Aussie TV presenter Rove McManus has announced he will be hosting the first Australian series to debut on Disney Plus.
McManus took to Instagram to reveal that he will be the host of a new reality competition where teams of adults and kids are tasked with bringing their own toy stories to life.
“I’m very excited to announce that my new show ‘What’s Your Toy Story?’ is coming to Disney Plus – it will be a celebration of imagination and the creative joy that comes from playing with toys (like I need a reason),” he shared with fans.
Just an hour prior, McManus teased fans with a snap of the Disney logo with the Sydney Harbour Bridge pictured in the background and the caption: “Exciting day today…”.
Colleagues and fellow comedians quickly congratulated McManus, with Project co-host Peter Helliar writing: “This will have all the feels!! Congrats mate.”
“Fantastic news mate .. I have a toy story but it’s not very ‘Disney’ x,” Morning Show host Larry Emdur joked.
The comedian’s latest gig comes two years after his show Saturday Night Live was dropped by Network Ten after just two episodes due to disappointing ratings.
His new show is one of several announced by the streaming giant, with Mirando Otto, Guy Pearce, Teresa Palmer and Deborah Hay among the high-profile Australian talent signing on to a variety of shows about Australian cults, Christmas, and space history.
Disney also announced new documentaries that will follow the likes of the Matildas and the AFLW.
The company has also hinted that more titles are in development, including opportunities in young adult, rom-com and comedy genres.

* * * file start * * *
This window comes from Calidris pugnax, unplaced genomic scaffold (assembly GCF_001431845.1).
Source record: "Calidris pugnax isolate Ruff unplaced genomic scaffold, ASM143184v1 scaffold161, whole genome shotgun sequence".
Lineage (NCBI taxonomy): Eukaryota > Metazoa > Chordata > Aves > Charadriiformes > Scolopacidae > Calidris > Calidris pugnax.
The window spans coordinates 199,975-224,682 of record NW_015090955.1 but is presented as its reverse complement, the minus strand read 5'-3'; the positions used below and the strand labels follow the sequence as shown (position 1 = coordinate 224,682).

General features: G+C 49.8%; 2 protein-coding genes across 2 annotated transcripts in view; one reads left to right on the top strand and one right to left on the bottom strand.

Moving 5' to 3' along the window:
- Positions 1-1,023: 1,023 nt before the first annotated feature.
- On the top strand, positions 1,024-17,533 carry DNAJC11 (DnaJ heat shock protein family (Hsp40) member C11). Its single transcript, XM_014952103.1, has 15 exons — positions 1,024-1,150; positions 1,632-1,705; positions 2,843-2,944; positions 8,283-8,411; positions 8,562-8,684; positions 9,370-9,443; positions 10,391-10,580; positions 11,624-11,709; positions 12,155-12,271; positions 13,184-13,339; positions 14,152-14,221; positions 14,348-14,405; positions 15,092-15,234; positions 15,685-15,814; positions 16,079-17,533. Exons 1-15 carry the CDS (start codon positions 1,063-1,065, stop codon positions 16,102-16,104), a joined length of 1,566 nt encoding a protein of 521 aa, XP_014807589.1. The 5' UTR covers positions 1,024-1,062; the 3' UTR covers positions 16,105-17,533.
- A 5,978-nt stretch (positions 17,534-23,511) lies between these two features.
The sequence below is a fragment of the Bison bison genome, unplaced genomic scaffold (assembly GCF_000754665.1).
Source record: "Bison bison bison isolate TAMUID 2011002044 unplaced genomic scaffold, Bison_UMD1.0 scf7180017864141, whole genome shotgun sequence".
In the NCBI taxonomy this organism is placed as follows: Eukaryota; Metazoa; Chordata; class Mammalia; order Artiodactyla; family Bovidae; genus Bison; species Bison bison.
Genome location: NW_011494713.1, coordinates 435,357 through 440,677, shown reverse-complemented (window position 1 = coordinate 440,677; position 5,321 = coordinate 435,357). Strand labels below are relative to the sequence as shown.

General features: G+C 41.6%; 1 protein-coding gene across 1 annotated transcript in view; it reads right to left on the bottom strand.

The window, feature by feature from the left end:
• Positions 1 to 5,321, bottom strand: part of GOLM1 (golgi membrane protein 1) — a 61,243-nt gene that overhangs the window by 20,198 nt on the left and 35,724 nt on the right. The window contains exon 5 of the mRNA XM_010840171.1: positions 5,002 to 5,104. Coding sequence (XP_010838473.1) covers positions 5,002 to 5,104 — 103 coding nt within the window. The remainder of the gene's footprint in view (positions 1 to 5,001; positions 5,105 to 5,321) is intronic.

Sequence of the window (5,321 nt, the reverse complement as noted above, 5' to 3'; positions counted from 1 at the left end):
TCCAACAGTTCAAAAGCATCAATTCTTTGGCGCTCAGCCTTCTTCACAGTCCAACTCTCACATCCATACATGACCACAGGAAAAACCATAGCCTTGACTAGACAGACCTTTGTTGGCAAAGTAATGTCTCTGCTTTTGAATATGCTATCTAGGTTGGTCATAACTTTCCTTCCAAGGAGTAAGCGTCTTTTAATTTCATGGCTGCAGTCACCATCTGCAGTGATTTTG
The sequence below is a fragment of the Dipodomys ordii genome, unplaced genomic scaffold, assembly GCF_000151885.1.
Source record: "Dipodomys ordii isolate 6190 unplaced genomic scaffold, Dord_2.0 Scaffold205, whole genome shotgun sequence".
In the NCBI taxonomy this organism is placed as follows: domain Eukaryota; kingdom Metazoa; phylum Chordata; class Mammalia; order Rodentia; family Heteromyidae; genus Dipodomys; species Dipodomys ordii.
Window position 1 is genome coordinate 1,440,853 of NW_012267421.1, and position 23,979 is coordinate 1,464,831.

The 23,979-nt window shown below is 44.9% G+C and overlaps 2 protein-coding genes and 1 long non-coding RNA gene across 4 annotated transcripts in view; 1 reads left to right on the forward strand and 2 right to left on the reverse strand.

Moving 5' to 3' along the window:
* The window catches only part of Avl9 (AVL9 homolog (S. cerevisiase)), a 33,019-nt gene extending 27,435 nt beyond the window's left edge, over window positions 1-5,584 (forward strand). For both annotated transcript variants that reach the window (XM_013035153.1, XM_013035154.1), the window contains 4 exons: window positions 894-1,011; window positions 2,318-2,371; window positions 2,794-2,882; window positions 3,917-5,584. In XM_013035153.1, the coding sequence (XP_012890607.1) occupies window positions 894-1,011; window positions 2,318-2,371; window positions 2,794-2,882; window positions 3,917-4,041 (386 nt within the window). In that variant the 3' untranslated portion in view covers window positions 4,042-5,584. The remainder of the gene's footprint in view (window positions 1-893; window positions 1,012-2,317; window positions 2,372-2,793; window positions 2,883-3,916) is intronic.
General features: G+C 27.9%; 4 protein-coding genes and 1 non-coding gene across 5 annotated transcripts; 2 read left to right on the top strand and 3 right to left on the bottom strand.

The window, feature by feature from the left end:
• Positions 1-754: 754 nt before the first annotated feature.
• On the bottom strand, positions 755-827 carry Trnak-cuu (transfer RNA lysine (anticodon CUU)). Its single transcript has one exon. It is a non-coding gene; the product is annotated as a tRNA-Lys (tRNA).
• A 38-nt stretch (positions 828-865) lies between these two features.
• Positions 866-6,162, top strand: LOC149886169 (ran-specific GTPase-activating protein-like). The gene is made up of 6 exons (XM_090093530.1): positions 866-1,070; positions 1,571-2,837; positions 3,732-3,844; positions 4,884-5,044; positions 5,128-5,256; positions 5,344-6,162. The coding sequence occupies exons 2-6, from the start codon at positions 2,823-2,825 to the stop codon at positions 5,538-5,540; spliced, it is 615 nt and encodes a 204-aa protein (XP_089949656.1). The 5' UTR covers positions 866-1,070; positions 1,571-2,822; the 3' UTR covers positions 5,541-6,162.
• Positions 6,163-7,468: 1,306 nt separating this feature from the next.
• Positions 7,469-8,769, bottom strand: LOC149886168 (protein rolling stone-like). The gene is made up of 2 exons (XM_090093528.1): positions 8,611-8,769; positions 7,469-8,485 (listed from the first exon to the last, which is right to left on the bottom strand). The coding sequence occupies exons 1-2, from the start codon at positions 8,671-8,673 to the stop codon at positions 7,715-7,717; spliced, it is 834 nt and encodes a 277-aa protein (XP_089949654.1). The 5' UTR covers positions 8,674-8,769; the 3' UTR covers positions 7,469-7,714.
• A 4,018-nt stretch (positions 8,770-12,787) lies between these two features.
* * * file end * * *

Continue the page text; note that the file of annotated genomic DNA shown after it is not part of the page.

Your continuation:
The investment in new programming comes as the pressure ramps up to impose a government-mandated quota for international streaming services to spend a percentage of Australian revenue on local productions.
Previously, industry advocates including Simon Baker, Screen Producers Australia and Bryan Brown have argued for a 20 percent quota.
In 2021, Baker advocated for a “richer, stronger, more potent Australian voice” during an appearance at federal parliament amid the influx of Hollywood productions using local actors and sets but telling stories set elsewhere.
“It’s very good that foreign companies are coming in and studios are spending a lot of money here,” Baker said. “It’s great for our crews, it’s great for our economy. But it’s a sugar hit.”
Meanwhile, Kylie Watson-Wheeler, Disney’s senior vice president and managing director of the Walt Disney Company in Australia and New Zealand, specifically said the upcoming titles were a reason why a quota isn’t needed.
“The commitment we’re showing through our local commissioning underpins the strong foundation of a long-term relationship we’re building with Australian and New Zealand content creators and the industry as a whole, without the need for quotas or other regulatory intervention,” she said during a showcase event in Sydney.
Image: @rovemcmanus (Instagram)
This article first appeared on OverSixty.